Closing date: 20 May 2022
We are seeking to recruit an experienced educator and researcher in the field of climate dynamics, linked to Earth system functioning and/or land-surface processes. The position will be tenured, subject to a positive evaluation of your performance during the initial 12-month temporary appointment.
Deadline: 31 January 2022
Find out more and apply:
I am excited to announce that we are looking for an expert in climate systems, with experience of computational modelling, to join our team in the Department of Ecosystem & Landscape Dynamics (ELD) at the University of Amsterdam. ELD is one of four research departments within the Institute for Biodiversity & Ecosystem Dynamics which seeks to unravel how ecosystems function in all their complexity. The successful applicant will deliver climate related education within our BSc Future Planet Studies and MSc Earth Sciences programs, and conduct cutting edge research. We are looking for a collaborative researcher who can establish research links with existing staff members and inspire students.
For full details and how to apply visit: https://www.academictransfer.com/nl/303950/assistant-professorship-in-climate-vegetation-dynamics/
Closing date: Monday 11 October
Interviews likely to be conducted in Amsterdam: 27 and 29 October.
Within the Institute for Biodiversity and Ecosystem Dynamics (University of Amsterdam) we have a job opening for an experienced research technician with expertise in stable isotope analysis and affinity with biogeochemistry of terrestrial and aquatic ecosystems.
Interested? This is your chance!
For more information contact Eva de Rijke, or visit:
Closing date: 23 July 2021
Palaeoecology and past environmental research central to the work at the Institute for Biodiversity & Ecosystem Dynamics (University of Amsterdam); check out the new institute video, spot the palaeoecology researchers, and see what else is going on at IBED:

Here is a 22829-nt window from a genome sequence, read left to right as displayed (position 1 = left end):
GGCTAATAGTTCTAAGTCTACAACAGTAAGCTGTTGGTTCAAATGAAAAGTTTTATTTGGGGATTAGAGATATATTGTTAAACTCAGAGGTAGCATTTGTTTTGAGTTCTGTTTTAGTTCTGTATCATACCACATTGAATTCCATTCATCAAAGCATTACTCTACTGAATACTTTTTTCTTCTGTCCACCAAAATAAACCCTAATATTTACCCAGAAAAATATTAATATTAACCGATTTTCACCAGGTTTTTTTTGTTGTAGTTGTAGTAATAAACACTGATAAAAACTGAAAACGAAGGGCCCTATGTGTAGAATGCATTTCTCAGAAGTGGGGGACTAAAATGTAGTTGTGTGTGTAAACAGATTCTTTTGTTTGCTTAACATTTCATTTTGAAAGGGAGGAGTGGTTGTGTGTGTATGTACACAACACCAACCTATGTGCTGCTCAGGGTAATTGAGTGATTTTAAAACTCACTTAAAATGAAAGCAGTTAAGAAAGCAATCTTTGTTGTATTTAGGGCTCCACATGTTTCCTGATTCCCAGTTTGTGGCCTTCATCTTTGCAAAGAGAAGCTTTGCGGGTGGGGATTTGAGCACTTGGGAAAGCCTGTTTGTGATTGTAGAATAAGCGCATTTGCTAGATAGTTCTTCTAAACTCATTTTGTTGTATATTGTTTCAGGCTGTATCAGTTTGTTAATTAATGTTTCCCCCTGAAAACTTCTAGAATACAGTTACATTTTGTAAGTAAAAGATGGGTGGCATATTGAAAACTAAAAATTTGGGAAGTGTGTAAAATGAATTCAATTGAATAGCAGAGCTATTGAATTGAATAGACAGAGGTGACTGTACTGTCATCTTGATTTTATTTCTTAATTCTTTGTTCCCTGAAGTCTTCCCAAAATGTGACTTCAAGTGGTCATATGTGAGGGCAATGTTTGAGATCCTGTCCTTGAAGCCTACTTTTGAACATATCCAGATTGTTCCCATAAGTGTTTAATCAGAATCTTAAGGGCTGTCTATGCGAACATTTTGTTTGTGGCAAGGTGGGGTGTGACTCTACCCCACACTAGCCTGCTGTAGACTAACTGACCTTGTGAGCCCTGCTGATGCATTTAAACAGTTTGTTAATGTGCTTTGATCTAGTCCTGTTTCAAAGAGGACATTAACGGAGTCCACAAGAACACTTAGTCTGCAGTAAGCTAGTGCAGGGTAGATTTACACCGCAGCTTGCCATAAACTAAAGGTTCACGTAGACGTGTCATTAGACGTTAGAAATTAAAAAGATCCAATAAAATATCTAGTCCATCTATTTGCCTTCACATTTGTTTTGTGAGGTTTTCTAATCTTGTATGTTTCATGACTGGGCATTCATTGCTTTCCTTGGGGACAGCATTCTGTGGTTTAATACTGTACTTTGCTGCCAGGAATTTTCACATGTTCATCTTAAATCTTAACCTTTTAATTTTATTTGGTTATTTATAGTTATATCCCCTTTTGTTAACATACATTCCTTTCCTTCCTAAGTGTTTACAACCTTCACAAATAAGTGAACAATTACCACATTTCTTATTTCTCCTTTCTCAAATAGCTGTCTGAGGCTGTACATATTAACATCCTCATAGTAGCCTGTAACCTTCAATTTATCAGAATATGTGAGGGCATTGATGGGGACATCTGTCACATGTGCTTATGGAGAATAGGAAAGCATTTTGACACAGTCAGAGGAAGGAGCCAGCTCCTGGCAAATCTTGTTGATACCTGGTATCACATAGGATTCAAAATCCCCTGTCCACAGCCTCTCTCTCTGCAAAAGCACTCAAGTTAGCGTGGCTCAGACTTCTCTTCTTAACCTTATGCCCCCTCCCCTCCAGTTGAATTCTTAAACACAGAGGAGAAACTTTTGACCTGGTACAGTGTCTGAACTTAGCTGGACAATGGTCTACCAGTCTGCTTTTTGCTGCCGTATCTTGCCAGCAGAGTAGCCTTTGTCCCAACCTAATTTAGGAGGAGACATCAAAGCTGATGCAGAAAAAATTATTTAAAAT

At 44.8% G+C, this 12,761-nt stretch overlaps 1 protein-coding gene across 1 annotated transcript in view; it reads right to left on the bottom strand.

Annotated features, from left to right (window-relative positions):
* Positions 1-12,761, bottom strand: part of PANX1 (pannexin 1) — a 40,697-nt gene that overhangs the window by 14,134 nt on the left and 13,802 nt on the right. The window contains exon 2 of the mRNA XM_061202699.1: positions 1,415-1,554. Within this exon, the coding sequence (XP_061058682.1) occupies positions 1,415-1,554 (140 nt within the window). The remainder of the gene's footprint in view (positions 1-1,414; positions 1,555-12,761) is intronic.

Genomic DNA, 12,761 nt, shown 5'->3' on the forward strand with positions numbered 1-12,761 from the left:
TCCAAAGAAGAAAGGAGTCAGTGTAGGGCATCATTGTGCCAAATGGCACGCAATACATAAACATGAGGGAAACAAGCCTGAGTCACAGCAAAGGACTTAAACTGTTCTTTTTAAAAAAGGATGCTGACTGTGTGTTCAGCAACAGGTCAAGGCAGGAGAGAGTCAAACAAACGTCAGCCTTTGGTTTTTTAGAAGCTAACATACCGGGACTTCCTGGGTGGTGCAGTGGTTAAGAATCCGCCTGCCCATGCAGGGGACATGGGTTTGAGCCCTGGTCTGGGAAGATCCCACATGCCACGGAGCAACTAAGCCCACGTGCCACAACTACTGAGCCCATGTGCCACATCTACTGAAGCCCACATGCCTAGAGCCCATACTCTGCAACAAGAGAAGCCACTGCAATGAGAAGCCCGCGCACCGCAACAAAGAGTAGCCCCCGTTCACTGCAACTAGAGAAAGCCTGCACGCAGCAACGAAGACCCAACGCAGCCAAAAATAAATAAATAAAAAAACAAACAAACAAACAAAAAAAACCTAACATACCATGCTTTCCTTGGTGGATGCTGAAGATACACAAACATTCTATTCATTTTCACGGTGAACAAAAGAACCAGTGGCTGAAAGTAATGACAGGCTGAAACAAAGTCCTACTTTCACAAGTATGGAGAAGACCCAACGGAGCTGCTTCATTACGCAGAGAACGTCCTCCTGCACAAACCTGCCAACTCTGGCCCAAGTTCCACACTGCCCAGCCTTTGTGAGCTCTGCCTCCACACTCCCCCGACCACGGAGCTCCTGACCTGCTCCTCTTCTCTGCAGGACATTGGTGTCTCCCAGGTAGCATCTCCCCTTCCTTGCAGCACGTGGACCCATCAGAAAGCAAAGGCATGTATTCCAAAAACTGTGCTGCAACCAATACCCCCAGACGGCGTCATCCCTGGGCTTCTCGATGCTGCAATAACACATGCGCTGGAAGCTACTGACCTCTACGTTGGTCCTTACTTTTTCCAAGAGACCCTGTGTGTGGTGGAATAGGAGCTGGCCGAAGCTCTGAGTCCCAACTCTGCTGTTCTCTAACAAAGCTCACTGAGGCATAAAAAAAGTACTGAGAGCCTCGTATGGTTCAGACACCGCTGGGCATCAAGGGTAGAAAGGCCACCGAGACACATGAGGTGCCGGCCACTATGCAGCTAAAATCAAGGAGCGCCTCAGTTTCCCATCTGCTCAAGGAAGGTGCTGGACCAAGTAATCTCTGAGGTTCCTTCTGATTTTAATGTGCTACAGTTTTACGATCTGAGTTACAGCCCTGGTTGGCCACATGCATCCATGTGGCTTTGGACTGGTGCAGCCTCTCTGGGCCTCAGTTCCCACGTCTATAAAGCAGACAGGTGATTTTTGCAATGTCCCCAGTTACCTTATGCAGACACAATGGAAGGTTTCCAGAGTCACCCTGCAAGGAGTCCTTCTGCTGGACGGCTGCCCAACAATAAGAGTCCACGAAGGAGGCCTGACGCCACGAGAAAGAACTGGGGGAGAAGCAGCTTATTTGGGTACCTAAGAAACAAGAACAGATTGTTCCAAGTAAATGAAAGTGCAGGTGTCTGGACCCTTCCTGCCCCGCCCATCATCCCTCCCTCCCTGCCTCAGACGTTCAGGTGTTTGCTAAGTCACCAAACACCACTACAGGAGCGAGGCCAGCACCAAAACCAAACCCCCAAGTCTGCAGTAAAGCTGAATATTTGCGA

Willem Renema, head of the Marine Biodiversity research group at Naturalis, has been appointed as a Special Chair in Marine Palaeobiodiversity within the Department of Ecosystem & Landscape Dynamics at the University of Amsterdam. I am delighted that Willem has joined the team coupling his expertise in marine tropical systems with our existing focus on terrestrial tropical settings will, I am sure, provide many new avenues of scientific endeavour. Catalysing collaboration between Naturalis and UvA will be five PhD researchers, employed on the Marie Skłodowska-Curie Innovative Training Network, who will be jointly supervised by Naturalis and UvA staff.
Do you have a PhD in Physical Geography, Environmental Sciences, Landscape Ecology or Soil Ecology? Have you got educational and research experience working with digital data to contribute to climate, geographic or biodiversity science? If so please consider applying for the 4-year post-doctoral position “Digital Environmental Sustainability” currently available within the Department of Ecosystem & Landscape Dynamics (Institute for Biodiversity & Ecosystem Dynamics, University of Amsterdam).
Closing data: 29 November 2020
For full information click here.
By Cas Verbeek (University of Amsterdam)
Luckily, in spite of these trying times, we are allowed to continue our research in Amsterdam and on the Veluwe to determine the effects of air pollution on airborne pollen grains. Unfortunately for us (but generally perhaps one of the few silver linings of this situation), the COVID-19 lockdown has largely eliminated our main variable of interest; air pollution.
With traffic in the city at a minimum, any chemical differences might not be as pronounced between the city and rural areas. However, this may actually provide us with a unique opportunity to get a baseline of the pollen chemistry in Amsterdam with relatively little pollution. This baseline may also be of interest to projects working on urban air quality and greenifying urban spaces, such as the projects in the Amsterdam Knowledge Mile Park, which is included amongst our sampling locations.
For more about our project on pollen and pollution in the Netherlands see other posts:
Kirschner, J.* & Hoorn, C. (2019) The onset of grasses in the Amazon drainage basin, evidence from the fossil record Frontiers of Biogeography DOI:10.21425/F5FBG44827
Does environmental pollution enhance the allergenic nature of pollen? This is the question that drives my NWO Idea Generator grant that has just started. This project links up the pollen chemistry expertise in my group within the Department of Ecosystem & Landscape Dynamics (University of Amsterdam) and the work of Letty de Weger into human health and pollen (Leiden University Medical Centrum). Over the 2020 flowering season we will be monitoring pollen in Amsterdam (urban) and in the Hoge Veluwe (rural) in the space in which people have allergic reactions to see if there is any chemical difference between the pollen in urban and rural settings.
We are delighted that Cas Verbeek has joined the team as a Research Assistant; taking time out from his MSc Biological Sciences degree (University of Amsterdam). Cas is already busy in the field and lab fine tuning our collection and analysis protocols.
Find out more from: